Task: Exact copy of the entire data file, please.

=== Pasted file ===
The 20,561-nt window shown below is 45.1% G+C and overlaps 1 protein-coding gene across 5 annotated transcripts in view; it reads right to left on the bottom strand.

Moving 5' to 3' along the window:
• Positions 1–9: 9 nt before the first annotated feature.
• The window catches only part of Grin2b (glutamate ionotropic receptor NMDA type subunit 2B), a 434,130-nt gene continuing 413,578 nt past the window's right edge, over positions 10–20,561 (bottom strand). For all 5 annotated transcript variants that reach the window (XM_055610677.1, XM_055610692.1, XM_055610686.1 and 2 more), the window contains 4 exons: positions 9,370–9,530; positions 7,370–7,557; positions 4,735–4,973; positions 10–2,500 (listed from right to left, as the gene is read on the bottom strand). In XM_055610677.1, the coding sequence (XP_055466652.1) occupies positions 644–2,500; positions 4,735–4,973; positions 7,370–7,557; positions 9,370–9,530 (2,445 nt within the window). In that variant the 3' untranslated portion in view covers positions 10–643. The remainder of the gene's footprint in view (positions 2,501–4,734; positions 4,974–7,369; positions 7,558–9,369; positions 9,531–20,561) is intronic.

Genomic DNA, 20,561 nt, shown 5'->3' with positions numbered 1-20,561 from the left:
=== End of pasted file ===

The 20,561-nt window shown below is 45.1% G+C and overlaps 1 protein-coding gene across 5 annotated transcripts in view; it reads right to left on the bottom strand.

Moving 5' to 3' along the window:
• Positions 1–9: 9 nt before the first annotated feature.
• The window catches only part of Grin2b (glutamate ionotropic receptor NMDA type subunit 2B), a 434,130-nt gene continuing 413,578 nt past the window's right edge, over positions 10–20,561 (bottom strand). For all 5 annotated transcript variants that reach the window (XM_055610677.1, XM_055610692.1, XM_055610686.1 and 2 more), the window contains 4 exons: positions 9,370–9,530; positions 7,370–7,557; positions 4,735–4,973; positions 10–2,500 (listed from right to left, as the gene is read on the bottom strand). In XM_055610677.1, the coding sequence (XP_055466652.1) occupies positions 644–2,500; positions 4,735–4,973; positions 7,370–7,557; positions 9,370–9,530 (2,445 nt within the window). In that variant the 3' untranslated portion in view covers positions 10–643. The remainder of the gene's footprint in view (positions 2,501–4,734; positions 4,974–7,369; positions 7,558–9,369; positions 9,531–20,561) is intronic.

Genomic DNA, 20,561 nt, shown 5'->3' with positions numbered 1-20,561 from the left: